Dean Burnett Yesterday, an article in the Entrepreneurs section of the Guardian purported to reveal a “cloth cap that could help treat depression”. This claim has caused some alarm in the neuroscience and mental health fields, so it’s important to look a little more closely at what the manufacturers are actually claiming. The piece in question concerns a product from Neuroelectrics: a soft helmet containing electrodes and sensors. According to the company’s website, it can be used to monitor brain activity (electroencephalography, or EEG), or administer light electrical currents to different areas of the brain in order to treat certain neurological and psychiatric conditions (known as transcranial direct current stimulation or tDCS). While this would obviously be great news to the millions of people who deal with such conditions every day, such claims should be treated with a considerable amount of caution. The fields of science dedicated to researching and, hopefully, treating serious brain-based problems like depression, stroke, personality disorder etc. work hard to find new and inventive methods for doing so, or refining and improving existing ones. Sometimes they succeed, but probably not as often as they’d like. The problem is that when a new development occurs or a new approach is found, it doesn’t automatically mean it’s widely applicable or even effective for everyone. The brain is furiously complicated. There is no magic bullet for brain problems [Note: you shouldn’t use bullets, magic or otherwise, when dealing with the brain]. © 2015 Guardian News and Media Limited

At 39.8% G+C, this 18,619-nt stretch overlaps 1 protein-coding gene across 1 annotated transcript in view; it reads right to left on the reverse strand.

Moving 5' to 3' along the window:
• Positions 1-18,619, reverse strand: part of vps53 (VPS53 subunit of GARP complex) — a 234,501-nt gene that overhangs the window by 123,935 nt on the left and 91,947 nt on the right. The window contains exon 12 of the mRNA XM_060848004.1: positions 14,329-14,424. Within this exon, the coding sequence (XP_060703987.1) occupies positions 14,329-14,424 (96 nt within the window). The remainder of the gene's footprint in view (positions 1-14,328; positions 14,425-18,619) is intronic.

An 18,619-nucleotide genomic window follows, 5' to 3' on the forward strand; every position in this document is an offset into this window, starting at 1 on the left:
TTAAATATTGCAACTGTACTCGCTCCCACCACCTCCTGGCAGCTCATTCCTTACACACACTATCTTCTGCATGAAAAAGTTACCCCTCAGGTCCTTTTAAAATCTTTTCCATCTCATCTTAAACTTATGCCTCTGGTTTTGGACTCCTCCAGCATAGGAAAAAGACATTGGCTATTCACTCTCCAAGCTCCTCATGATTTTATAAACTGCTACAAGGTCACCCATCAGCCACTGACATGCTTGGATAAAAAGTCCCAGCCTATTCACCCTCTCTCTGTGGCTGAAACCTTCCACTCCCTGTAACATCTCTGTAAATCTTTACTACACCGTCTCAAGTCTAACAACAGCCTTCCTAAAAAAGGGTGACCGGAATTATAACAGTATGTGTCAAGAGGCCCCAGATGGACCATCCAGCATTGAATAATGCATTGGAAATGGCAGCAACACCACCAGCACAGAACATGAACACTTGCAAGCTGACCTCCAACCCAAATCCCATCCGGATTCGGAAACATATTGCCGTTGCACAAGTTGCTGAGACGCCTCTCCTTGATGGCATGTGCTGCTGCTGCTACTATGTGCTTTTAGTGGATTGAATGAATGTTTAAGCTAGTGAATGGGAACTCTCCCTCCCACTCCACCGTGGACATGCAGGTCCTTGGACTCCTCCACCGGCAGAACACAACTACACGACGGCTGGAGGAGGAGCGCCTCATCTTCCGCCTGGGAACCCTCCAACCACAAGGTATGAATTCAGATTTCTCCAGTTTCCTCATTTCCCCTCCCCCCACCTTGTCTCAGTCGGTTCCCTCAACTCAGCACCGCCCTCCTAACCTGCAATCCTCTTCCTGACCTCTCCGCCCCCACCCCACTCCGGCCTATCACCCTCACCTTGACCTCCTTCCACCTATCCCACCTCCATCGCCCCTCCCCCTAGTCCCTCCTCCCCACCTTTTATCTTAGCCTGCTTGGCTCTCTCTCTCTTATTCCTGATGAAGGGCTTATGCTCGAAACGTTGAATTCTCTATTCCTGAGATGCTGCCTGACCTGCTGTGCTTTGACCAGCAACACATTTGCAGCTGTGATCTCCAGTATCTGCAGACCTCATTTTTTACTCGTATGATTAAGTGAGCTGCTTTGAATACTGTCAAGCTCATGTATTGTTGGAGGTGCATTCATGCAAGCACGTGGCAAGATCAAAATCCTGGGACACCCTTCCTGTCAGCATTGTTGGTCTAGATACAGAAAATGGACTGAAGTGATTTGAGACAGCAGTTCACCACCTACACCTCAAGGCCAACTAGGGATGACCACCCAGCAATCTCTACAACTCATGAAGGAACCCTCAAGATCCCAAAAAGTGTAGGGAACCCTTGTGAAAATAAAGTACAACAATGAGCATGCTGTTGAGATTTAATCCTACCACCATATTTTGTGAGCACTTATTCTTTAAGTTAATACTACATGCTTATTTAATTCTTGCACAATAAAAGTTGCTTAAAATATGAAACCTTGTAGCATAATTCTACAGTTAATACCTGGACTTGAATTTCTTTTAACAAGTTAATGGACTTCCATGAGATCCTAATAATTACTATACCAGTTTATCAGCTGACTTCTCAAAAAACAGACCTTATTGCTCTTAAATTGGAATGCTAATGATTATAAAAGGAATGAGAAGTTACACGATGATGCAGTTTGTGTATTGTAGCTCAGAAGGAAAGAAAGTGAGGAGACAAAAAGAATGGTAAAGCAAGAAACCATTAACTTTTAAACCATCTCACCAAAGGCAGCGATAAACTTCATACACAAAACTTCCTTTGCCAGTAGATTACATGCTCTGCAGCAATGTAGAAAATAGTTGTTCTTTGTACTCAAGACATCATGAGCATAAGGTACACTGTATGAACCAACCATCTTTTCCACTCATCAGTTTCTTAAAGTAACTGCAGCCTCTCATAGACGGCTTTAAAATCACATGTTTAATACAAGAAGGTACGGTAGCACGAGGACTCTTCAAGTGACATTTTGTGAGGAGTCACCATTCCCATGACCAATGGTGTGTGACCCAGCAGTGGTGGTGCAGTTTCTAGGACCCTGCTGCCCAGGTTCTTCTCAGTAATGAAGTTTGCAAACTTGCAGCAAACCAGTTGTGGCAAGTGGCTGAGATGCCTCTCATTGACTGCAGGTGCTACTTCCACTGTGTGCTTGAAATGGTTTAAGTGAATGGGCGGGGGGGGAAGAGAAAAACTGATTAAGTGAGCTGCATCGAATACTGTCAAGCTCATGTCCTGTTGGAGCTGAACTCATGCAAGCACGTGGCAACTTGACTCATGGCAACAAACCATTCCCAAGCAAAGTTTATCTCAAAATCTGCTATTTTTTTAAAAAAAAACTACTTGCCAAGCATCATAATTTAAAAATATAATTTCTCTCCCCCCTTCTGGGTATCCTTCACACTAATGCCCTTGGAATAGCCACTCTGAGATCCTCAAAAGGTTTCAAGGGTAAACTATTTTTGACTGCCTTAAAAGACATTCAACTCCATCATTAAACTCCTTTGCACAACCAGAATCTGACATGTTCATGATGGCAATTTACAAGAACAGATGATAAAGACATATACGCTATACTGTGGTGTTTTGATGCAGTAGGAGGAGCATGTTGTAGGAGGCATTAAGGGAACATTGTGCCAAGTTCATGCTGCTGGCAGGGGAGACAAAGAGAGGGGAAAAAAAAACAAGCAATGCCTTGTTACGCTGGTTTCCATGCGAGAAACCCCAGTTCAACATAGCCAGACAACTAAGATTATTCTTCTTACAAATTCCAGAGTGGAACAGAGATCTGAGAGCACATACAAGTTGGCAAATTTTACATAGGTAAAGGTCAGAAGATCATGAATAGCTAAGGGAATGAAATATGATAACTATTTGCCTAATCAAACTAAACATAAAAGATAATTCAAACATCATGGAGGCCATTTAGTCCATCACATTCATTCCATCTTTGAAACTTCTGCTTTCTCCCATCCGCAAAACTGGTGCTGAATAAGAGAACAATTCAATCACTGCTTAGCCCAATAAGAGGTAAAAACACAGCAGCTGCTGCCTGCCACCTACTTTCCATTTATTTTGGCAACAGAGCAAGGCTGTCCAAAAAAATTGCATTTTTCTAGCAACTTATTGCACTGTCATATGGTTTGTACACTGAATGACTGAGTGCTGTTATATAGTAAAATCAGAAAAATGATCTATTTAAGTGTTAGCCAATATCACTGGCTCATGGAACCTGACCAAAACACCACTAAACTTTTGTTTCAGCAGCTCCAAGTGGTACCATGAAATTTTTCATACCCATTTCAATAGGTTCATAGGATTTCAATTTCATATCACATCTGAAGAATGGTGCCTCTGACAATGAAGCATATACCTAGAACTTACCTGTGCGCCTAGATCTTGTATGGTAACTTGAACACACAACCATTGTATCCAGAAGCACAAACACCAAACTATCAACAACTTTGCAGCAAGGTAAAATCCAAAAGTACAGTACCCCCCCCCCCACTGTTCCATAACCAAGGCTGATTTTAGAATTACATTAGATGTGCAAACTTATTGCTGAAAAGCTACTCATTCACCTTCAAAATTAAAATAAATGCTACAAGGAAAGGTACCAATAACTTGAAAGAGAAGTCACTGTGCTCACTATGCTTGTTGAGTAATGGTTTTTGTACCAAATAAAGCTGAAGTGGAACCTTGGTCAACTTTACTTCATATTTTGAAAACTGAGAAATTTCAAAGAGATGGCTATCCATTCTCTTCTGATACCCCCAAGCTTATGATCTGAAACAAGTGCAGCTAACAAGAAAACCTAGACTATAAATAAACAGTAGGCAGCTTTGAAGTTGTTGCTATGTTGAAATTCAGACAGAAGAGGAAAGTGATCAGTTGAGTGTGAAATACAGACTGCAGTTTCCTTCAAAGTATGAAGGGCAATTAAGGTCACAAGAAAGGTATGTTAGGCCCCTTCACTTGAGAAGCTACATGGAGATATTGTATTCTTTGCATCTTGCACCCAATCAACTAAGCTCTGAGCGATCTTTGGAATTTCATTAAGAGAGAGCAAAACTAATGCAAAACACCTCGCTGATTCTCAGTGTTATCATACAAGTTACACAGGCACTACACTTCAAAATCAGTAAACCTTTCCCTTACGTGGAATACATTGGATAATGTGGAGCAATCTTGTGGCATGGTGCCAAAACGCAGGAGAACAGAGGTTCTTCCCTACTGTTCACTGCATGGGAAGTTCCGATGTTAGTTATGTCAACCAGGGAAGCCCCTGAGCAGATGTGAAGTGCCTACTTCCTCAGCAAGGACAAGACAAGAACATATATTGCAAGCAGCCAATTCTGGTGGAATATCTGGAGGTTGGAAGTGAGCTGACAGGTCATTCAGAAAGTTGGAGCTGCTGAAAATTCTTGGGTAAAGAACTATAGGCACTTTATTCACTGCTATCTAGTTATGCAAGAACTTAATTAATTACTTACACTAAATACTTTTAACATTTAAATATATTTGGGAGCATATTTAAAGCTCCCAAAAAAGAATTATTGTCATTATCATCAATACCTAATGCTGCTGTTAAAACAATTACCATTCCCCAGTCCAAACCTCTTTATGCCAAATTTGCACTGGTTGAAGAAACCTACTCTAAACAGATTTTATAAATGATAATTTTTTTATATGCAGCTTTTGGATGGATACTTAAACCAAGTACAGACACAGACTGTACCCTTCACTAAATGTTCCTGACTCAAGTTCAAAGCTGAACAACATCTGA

Link ID: 21305 - Posted: 08.18.2015
By NICHOLAS BAKALAR “Insanity Treated By Electric Shock” read the headline of an article published on July 6, 1940, in The New York Times. The article described “a new method, introduced in Italy, of treating certain types of mental disorders by sending an electric shock through the brain.” It was the first time that what is now called electroconvulsive therapy, or ECT, had been mentioned in The Times. The electric shock, the article said, “is produced by a small portable electric box which was invented in Italy by Professor Ugo Cerletti of the Rome University Clinic.” Dr. S. Eugene Barrera, the principal researcher on the project, “emphasized that hope for any ‘miracle cure’ must not be pinned on the new method.” On April 29, 1941, the subject came up again, this time in an article about a scientific meeting at which a professor of psychiatry at Northwestern reported “ ‘very promising instantaneous results’ in the recently developed electric shock method of relieving schizophrenic patients of their malady.” The treatment entered clinical practice fairly quickly. In October 1941, The Times reported on the opening of several new buildings at Hillside Hospital in Queens (today called Zucker Hillside Hospital). “The hospital has pioneered in the use of insulin and metrazol, and also in the electric shock treatment, which has proved useful in shortening the average stay of patients,” the article read. Over the years, ECT has had its ups and downs in the public imagination and in the pages of The Times. In an article on Nov. 25, 1980, the reporter Dava Sobel seemed to relegate it to another age. © 2015 The New York Times Company
Link ID: 21304 - Posted: 08.18.2015